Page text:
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Re: [lwip-users] Zero Copy Ethernet interface

From: Andrew Dennison
Subject: Re: [lwip-users] Zero Copy Ethernet interface
Date: Thu, 20 Sep 2007 10:17:51 +1000

On 9/20/07, Jonathan Larmour <address@hidden> wrote:
> Paul Black wrote:
> > I'm trying to get to grips with lwip and one of the things I'm looking
> > at is how data moves between the stack and the ethernet interface.
> >
> > For input:
> > The examples ethernetif.c has a function called low_level_input which
> > copies data from somewhere into a chain of pbufs that are then passed up.
> >
> > I'm thinking that I can do something like the following:
> >  - Allocate several pbufs in advance for incoming packets: can I
> >    allocate a single pbuf as I would need to dechain them otherwise. How
> >    do I allocate a pbuf of maximum size or find the maximum space in a
> >    single pbuf?
> >  - When the packet comes in, find out how many pbufs were used - I'm
> >    guessing I can then chain them together again with pbuf_cat()?
> >  - Pass this to wherever.
> Yes. I've implemented zero copy receives in a way similar to this (although
> I had to subvert the pbuf API, and fiddle the struct pbuf contents myself).
>   It's true you could preallocate your pool of pbufs each with the full MTU
> size, but I went with chains of pbufs of a smaller (but still fixed) size,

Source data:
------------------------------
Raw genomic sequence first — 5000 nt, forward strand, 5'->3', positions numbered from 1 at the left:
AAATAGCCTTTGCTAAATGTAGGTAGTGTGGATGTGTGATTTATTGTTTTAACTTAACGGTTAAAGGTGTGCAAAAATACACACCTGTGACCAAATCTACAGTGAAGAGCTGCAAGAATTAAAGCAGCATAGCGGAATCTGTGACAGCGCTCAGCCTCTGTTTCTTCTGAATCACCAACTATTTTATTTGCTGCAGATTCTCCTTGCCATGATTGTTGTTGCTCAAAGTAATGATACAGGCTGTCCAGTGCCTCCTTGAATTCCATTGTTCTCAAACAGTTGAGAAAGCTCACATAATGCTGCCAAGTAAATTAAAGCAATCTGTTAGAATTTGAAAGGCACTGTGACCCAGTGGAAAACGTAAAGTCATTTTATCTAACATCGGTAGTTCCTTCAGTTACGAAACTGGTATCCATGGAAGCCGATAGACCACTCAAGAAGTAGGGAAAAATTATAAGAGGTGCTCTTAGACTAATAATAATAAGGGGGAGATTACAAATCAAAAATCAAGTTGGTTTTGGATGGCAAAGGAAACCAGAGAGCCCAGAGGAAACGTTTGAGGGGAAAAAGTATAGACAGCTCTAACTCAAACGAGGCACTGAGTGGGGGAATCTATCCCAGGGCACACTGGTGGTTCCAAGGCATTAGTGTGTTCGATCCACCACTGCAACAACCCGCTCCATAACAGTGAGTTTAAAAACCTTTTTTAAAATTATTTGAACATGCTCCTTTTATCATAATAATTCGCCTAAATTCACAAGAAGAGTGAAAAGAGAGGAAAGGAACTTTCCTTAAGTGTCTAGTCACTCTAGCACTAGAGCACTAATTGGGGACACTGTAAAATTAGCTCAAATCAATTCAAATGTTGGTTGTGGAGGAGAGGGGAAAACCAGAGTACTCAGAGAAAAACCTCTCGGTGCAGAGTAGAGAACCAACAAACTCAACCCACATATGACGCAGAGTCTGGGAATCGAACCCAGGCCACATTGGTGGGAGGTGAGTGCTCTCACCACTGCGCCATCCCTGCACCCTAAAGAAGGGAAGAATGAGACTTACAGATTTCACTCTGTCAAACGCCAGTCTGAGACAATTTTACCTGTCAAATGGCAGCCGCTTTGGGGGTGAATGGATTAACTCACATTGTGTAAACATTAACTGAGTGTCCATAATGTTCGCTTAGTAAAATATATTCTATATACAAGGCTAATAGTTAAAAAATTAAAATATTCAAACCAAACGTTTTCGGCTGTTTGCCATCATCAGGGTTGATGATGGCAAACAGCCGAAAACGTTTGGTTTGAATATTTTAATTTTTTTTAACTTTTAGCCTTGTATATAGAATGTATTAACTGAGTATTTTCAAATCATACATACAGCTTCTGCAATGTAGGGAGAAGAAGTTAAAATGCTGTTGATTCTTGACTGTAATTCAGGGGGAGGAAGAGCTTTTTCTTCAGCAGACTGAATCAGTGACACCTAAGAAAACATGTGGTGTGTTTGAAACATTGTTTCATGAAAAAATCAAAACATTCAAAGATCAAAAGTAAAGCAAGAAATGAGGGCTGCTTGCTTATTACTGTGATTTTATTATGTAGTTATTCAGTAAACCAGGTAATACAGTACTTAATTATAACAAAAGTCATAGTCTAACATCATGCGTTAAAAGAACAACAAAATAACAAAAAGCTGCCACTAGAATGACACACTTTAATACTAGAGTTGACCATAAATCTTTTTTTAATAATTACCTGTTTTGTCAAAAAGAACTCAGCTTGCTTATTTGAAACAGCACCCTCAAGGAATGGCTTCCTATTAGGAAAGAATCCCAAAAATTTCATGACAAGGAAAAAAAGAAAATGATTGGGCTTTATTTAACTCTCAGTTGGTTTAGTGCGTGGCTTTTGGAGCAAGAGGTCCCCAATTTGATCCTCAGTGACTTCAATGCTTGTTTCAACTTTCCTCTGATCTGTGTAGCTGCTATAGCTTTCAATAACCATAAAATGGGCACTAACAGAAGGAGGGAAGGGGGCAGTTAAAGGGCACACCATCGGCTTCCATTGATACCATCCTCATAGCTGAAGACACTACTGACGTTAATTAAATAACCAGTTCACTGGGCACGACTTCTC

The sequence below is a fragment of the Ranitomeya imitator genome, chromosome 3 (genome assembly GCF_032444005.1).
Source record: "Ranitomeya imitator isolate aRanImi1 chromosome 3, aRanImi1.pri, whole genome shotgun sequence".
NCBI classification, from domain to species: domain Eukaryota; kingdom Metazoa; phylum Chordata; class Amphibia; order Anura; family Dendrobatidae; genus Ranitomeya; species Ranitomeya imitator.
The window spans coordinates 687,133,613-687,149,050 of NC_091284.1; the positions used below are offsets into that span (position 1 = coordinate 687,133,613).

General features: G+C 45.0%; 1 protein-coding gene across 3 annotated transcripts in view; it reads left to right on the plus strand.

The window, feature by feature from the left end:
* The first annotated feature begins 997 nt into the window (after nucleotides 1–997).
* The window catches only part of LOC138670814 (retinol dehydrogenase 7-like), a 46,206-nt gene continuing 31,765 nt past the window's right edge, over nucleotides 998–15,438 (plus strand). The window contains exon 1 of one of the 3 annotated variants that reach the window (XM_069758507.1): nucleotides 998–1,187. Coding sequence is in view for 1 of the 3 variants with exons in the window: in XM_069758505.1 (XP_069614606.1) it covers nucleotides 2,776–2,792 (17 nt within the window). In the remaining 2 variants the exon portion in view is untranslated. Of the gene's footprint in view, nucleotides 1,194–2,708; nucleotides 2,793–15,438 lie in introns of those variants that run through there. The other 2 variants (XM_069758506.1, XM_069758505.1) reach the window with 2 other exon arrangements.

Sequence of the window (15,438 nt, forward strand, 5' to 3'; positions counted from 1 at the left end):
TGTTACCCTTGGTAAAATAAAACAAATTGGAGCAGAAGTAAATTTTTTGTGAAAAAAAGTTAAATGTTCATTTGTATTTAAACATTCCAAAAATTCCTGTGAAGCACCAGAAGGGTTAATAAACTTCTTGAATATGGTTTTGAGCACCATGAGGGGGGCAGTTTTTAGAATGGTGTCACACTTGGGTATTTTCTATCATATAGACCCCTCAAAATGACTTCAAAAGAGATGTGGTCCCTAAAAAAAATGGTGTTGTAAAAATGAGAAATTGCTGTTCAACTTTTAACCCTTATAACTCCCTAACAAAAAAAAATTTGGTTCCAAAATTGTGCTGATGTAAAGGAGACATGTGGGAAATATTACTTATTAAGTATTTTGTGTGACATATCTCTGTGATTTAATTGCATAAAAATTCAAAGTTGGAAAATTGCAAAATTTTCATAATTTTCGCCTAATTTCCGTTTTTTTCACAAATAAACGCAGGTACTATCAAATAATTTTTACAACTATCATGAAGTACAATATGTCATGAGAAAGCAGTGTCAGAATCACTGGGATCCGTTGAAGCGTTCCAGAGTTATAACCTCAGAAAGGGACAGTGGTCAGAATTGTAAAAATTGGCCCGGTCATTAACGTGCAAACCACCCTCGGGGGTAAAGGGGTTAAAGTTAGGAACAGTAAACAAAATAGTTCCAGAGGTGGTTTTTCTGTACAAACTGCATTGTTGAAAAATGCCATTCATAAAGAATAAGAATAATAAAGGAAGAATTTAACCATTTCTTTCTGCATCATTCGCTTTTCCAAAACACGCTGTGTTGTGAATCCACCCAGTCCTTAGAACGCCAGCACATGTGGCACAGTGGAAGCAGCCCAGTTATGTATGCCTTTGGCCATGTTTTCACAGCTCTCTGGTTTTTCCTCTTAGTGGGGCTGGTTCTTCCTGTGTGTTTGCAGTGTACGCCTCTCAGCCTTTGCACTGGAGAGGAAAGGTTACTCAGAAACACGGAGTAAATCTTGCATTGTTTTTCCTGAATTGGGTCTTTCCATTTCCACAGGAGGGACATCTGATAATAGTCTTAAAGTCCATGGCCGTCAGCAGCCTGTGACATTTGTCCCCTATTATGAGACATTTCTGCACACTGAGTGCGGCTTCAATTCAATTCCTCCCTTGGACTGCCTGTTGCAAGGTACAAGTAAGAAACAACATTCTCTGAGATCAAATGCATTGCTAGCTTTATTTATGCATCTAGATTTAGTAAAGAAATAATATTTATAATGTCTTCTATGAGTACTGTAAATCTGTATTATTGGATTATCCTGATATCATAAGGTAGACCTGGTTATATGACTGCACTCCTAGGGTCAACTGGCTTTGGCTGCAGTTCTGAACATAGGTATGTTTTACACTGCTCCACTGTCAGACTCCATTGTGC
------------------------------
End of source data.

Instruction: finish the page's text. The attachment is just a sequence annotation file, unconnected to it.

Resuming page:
> as my hardware could cope with that; thus using far less space for the
> (very frequent) smaller packets.
> My hardware[1] uses a circular list of buffer descriptors, so I also did
> the equivalent of pbuf_cat myself in the driver too. This also meant that
> when a packet is received, I get another pbuf from the pool and put its
> pbuf payload pointer in the hardware's buffer descriptor, thus ensuring the
> hardware buffers remain full of packet buffers.
> Personally I did this with some modifications imposing extra constraints on
> the pbuf pool, which I did using a new override macro, along with a hook
> which I added to PBUF_POOL_FAST_FREE. This is because of both the buffer
> fiddling and extra alignment and positioning constraints on the payload.

Sounds like a nice way to do this. I implemented zero copy in a simple
way in the driver I just wrote:

    pbuf_alloc() 1514 bytes
    pass pbuf to driver and block waiting for packet then DMA from device
    pbuf_realloc() <- trim to actual length

    pass pbuf to driver and block waiting for space in device, then
DMA to device

Note that this relies on some simple OS services and a device with
internal packet buffers. It doesn't suit on-chip MACs as nicely as
Jifl's method, but it does use the existing api which had some appeal
for my first experiment with LWIP.

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